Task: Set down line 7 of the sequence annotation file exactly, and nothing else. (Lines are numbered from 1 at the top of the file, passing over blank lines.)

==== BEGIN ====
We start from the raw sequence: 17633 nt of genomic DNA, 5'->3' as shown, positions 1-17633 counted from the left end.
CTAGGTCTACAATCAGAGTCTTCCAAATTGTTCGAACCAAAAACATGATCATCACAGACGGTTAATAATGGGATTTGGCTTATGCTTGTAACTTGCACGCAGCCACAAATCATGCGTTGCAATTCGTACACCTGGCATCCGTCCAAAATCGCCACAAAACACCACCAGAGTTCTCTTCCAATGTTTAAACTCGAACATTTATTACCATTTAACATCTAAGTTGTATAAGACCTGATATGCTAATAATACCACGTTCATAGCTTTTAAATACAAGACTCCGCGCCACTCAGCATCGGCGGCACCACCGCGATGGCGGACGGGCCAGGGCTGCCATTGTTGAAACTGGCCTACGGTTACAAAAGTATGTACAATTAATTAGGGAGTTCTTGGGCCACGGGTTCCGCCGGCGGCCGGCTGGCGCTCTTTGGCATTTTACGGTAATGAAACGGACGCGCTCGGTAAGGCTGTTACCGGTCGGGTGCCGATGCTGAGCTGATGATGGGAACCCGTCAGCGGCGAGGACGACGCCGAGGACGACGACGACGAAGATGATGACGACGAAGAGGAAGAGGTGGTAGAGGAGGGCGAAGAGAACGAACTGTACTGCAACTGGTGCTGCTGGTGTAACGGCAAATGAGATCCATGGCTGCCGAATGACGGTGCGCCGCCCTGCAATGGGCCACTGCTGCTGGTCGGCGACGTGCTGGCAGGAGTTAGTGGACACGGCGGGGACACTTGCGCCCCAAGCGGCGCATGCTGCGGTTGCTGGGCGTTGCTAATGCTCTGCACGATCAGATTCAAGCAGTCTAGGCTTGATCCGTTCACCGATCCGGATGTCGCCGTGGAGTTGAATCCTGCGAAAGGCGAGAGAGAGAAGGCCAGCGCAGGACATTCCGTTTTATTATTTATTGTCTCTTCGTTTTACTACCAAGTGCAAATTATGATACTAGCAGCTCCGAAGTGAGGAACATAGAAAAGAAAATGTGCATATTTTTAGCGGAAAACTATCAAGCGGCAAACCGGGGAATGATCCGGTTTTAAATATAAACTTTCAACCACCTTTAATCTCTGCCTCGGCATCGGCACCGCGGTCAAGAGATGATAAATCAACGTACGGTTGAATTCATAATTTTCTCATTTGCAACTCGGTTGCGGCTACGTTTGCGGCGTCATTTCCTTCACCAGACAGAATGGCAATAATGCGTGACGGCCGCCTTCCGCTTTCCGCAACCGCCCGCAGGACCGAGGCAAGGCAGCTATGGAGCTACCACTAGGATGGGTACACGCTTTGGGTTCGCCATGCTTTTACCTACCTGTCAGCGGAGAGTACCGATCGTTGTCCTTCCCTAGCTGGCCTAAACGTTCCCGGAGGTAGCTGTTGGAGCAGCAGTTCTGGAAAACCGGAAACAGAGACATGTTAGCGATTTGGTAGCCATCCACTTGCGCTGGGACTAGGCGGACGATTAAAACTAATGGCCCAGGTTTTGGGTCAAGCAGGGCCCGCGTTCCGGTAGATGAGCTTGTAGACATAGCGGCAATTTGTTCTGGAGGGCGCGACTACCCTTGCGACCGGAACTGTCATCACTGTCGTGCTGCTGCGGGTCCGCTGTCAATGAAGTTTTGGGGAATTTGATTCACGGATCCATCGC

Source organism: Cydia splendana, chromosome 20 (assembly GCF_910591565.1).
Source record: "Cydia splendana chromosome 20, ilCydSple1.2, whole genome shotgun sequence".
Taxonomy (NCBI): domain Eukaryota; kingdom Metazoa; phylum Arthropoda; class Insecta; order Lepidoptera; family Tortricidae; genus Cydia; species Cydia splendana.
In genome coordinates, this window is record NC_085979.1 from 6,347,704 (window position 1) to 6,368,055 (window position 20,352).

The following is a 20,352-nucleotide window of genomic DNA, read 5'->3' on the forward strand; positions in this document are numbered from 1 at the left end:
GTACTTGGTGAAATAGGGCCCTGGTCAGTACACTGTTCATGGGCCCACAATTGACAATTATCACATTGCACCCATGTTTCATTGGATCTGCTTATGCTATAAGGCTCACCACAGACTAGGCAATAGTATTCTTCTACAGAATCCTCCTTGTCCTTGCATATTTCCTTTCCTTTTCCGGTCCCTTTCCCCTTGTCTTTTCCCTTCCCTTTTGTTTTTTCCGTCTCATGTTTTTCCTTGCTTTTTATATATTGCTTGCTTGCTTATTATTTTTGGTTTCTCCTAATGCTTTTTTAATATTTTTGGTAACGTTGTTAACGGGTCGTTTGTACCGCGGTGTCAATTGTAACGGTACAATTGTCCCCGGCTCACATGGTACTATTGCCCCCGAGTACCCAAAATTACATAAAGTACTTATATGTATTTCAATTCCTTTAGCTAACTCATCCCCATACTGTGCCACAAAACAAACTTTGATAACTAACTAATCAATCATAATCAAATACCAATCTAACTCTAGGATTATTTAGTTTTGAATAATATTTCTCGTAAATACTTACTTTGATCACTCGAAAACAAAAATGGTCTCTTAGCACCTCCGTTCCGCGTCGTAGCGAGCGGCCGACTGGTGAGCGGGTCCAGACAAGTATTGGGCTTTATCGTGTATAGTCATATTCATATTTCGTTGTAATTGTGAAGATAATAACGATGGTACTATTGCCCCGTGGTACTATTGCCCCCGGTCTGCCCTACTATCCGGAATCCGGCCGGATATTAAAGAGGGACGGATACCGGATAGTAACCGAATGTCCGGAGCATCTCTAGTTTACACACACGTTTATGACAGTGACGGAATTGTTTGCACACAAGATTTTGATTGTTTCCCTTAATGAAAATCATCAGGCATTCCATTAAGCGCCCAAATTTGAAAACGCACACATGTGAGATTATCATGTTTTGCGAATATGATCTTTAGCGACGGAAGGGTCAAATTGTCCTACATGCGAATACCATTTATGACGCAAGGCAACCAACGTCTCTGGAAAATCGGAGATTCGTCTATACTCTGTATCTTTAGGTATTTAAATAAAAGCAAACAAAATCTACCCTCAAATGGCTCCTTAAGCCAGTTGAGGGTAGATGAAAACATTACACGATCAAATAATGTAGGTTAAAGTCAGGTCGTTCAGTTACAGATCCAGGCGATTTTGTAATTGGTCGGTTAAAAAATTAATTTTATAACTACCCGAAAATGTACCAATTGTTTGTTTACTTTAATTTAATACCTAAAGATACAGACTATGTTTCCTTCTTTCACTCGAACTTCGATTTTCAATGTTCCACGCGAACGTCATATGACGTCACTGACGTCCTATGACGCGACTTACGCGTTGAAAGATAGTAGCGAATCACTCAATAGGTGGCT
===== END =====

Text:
The following is a 20,352-nucleotide window of genomic DNA, read 5'->3' on the forward strand; positions in this document are numbered from 1 at the left end: